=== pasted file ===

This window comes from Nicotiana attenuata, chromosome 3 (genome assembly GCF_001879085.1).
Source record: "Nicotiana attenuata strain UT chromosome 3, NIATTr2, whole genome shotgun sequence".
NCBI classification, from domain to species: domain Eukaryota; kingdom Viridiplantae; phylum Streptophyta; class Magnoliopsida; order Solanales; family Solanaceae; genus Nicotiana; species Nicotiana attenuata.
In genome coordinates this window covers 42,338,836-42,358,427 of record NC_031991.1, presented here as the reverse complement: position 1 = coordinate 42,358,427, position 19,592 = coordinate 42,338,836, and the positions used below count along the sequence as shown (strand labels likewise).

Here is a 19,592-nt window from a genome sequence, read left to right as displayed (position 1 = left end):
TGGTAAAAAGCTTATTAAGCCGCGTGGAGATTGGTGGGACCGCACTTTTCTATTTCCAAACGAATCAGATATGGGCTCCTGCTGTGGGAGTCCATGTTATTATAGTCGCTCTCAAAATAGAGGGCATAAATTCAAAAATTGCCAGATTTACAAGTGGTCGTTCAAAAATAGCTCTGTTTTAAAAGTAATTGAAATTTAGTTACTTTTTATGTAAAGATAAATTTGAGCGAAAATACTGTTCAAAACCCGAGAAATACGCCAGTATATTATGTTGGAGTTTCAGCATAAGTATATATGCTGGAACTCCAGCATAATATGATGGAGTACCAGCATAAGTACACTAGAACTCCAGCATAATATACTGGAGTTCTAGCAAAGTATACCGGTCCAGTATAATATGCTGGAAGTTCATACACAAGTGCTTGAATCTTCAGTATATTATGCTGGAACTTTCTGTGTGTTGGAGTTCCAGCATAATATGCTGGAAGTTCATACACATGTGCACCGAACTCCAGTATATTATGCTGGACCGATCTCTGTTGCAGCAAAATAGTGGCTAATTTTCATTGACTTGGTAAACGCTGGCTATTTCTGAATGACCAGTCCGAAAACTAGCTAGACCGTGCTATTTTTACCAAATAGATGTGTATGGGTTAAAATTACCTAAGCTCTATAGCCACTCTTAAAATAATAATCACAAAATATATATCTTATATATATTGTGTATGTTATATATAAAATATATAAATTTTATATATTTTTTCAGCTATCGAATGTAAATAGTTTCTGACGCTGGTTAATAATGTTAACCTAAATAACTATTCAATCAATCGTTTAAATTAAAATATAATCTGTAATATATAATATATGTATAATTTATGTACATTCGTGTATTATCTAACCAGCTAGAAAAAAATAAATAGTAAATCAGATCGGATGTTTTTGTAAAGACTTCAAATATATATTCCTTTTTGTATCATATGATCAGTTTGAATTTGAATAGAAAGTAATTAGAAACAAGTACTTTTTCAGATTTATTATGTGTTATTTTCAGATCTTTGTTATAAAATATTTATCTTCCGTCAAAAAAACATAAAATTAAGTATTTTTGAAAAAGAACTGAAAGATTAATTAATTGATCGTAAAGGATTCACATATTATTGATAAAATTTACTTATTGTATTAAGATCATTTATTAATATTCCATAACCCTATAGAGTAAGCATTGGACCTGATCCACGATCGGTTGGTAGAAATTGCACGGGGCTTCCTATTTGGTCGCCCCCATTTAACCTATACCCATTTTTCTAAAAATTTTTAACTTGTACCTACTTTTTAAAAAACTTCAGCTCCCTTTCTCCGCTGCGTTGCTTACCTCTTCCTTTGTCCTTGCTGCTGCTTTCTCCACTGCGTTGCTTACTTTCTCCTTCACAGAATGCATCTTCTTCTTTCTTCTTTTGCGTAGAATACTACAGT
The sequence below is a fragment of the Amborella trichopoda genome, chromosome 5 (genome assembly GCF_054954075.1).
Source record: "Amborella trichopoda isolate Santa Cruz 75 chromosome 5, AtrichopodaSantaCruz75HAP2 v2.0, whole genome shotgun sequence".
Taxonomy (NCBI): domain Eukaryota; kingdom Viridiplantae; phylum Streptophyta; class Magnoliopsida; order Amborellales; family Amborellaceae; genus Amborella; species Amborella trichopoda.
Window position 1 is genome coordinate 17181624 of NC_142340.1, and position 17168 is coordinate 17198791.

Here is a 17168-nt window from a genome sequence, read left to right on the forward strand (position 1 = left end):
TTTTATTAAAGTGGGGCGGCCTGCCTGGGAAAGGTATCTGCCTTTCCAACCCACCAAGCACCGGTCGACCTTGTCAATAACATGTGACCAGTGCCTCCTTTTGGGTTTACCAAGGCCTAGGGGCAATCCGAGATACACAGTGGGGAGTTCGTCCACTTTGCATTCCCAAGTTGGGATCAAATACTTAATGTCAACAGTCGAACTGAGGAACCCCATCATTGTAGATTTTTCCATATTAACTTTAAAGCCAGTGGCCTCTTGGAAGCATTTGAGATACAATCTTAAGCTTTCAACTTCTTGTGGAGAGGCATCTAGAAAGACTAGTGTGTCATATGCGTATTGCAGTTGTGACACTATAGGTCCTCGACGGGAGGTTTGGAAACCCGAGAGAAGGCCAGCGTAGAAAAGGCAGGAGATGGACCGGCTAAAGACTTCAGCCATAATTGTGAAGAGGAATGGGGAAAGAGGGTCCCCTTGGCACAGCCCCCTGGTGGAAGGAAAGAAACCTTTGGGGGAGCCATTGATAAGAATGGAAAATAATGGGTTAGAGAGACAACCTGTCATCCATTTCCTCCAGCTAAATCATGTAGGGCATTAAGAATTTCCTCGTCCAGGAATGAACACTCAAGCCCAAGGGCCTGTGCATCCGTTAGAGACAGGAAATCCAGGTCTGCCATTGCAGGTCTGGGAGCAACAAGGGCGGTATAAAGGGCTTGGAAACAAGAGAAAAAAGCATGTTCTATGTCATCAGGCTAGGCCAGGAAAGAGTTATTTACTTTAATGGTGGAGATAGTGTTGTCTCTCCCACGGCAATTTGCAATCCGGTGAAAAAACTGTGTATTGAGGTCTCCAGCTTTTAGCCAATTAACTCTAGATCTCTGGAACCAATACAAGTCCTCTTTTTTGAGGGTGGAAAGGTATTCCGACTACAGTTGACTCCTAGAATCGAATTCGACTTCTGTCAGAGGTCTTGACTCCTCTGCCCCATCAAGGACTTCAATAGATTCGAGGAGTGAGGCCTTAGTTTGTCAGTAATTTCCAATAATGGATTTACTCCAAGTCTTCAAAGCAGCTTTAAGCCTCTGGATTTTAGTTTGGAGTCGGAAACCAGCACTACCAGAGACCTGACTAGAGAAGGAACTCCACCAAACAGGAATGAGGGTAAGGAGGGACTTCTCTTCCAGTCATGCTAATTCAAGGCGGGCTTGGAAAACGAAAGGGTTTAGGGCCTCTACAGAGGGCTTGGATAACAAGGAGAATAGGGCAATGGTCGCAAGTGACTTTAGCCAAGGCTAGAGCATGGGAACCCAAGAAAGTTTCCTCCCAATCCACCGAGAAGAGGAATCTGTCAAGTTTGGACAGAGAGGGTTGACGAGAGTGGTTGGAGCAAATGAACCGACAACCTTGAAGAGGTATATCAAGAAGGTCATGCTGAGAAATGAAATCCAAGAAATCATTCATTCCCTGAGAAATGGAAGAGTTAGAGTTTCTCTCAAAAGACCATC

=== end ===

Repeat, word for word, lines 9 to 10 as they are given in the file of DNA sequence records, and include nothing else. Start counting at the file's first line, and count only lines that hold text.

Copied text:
Taxonomy (NCBI): domain Eukaryota; kingdom Viridiplantae; phylum Streptophyta; class Magnoliopsida; order Amborellales; family Amborellaceae; genus Amborella; species Amborella trichopoda.
Window position 1 is genome coordinate 17181624 of NC_142340.1, and position 17168 is coordinate 17198791.